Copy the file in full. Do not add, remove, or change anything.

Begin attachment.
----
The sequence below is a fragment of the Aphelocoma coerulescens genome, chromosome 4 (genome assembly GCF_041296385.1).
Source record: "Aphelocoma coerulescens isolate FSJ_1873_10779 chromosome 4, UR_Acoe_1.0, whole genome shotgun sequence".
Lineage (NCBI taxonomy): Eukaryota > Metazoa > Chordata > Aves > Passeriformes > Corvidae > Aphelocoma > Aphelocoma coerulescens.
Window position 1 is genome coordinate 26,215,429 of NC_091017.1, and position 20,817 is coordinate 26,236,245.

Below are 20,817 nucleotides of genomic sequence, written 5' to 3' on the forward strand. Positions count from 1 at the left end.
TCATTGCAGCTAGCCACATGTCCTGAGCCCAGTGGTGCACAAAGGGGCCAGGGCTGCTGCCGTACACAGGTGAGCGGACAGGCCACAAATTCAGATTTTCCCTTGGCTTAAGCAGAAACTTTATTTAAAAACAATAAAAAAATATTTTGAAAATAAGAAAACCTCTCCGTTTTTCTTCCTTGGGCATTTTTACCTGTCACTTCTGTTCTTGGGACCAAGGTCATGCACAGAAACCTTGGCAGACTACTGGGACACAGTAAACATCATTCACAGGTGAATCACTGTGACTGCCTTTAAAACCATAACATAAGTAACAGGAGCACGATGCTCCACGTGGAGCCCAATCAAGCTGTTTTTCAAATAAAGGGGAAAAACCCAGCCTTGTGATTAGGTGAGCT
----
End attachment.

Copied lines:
The sequence below is a fragment of the Aphelocoma coerulescens genome, chromosome 4 (genome assembly GCF_041296385.1).
Source record: "Aphelocoma coerulescens isolate FSJ_1873_10779 chromosome 4, UR_Acoe_1.0, whole genome shotgun sequence".
Lineage (NCBI taxonomy): Eukaryota > Metazoa > Chordata > Aves > Passeriformes > Corvidae > Aphelocoma > Aphelocoma coerulescens.
Window position 1 is genome coordinate 26,215,429 of NC_091017.1, and position 20,817 is coordinate 26,236,245.

Below are 20,817 nucleotides of genomic sequence, written 5' to 3' on the forward strand. Positions count from 1 at the left end.
TCATTGCAGCTAGCCACATGTCCTGAGCCCAGTGGTGCACAAAGGGGCCAGGGCTGCTGCCGTACACAGGTGAGCGGACAGGCCACAAATTCAGATTTTCCCTTGGCTTAAGCAGAAACTTTATTTAAAAACAATAAAAAAATATTTTGAAAATAAGAAAACCTCTCCGTTTTTCTTCCTTGGGCATTTTTACCTGTCACTTCTGTTCTTGGGACCAAGGTCATGCACAGAAACCTTGGCAGACTACTGGGACACAGTAAACATCATTCACAGGTGAATCACTGTGACTGCCTTTAAAACCATAACATAAGTAACAGGAGCACGATGCTCCACGTGGAGCCCAATCAAGCTGTTTTTCAAATAAAGGGGAAAAACCCAGCCTTGTGATTAGGTGAGCT